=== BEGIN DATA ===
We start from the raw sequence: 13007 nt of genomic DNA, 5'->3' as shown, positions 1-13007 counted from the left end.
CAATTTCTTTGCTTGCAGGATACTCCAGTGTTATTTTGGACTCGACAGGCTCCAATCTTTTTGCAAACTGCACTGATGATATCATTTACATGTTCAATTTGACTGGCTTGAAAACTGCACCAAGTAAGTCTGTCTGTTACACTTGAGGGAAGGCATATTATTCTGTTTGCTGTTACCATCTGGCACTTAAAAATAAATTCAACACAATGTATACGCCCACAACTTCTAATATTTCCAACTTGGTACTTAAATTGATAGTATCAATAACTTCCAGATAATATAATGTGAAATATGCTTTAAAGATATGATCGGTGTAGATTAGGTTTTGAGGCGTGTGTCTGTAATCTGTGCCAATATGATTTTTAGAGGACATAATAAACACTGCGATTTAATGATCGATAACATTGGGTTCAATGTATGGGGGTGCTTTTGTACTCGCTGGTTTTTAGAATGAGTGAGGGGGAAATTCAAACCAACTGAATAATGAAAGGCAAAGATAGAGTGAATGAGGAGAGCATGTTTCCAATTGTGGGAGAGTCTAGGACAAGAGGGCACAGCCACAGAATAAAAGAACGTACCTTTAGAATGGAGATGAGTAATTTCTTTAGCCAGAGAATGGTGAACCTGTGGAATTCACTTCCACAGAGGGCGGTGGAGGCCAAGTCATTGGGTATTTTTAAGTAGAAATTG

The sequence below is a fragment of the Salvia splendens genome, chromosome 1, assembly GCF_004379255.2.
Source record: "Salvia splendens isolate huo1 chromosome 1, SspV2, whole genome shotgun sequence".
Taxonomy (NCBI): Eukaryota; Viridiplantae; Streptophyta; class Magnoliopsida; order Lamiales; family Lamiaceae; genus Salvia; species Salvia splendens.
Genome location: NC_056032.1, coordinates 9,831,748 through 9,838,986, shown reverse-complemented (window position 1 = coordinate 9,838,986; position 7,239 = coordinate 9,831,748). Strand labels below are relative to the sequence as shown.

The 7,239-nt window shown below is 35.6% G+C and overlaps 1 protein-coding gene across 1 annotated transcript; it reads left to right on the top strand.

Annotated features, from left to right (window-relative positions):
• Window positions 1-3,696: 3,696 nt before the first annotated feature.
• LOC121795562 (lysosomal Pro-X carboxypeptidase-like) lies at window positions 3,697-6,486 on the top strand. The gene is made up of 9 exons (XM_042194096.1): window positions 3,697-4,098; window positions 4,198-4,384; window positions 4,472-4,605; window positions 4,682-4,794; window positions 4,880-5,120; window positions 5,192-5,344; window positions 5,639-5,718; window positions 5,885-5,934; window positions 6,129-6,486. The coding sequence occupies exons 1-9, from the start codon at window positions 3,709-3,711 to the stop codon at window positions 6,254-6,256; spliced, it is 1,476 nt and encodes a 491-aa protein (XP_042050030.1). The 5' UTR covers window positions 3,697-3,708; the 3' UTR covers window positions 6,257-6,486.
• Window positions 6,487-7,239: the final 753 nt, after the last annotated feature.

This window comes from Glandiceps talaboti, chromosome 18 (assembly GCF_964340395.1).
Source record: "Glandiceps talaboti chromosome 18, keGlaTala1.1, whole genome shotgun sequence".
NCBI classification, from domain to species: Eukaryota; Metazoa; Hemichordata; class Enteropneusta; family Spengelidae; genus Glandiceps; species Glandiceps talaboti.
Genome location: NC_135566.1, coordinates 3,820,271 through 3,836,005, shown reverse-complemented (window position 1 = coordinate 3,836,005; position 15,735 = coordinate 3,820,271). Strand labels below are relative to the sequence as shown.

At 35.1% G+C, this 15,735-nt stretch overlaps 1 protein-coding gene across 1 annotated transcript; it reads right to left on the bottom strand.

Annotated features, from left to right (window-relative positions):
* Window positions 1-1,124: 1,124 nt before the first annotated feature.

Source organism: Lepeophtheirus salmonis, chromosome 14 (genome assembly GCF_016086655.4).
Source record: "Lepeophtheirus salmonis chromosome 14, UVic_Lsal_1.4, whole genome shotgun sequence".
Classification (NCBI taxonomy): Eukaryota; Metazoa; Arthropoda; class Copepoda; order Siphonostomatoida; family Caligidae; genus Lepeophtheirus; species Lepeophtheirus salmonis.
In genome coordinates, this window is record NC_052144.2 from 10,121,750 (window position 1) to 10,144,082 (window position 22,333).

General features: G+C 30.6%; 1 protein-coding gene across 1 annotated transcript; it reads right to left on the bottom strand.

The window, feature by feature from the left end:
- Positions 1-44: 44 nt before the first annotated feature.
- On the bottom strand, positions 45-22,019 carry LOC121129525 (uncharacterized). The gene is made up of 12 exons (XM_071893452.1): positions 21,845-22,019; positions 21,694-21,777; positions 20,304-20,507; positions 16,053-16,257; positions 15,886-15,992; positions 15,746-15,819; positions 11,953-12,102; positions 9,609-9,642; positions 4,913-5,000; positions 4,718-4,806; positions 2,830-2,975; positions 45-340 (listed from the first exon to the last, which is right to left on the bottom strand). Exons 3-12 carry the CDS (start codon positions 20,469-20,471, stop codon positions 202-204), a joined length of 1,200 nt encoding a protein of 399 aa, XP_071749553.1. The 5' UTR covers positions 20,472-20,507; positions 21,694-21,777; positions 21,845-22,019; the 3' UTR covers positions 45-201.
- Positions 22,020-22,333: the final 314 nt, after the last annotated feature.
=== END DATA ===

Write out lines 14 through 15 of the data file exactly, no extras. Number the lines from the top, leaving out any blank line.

NCBI classification, from domain to species: Eukaryota; Metazoa; Hemichordata; class Enteropneusta; family Spengelidae; genus Glandiceps; species Glandiceps talaboti.
Genome location: NC_135566.1, coordinates 3,820,271 through 3,836,005, shown reverse-complemented (window position 1 = coordinate 3,836,005; position 15,735 = coordinate 3,820,271). Strand labels below are relative to the sequence as shown.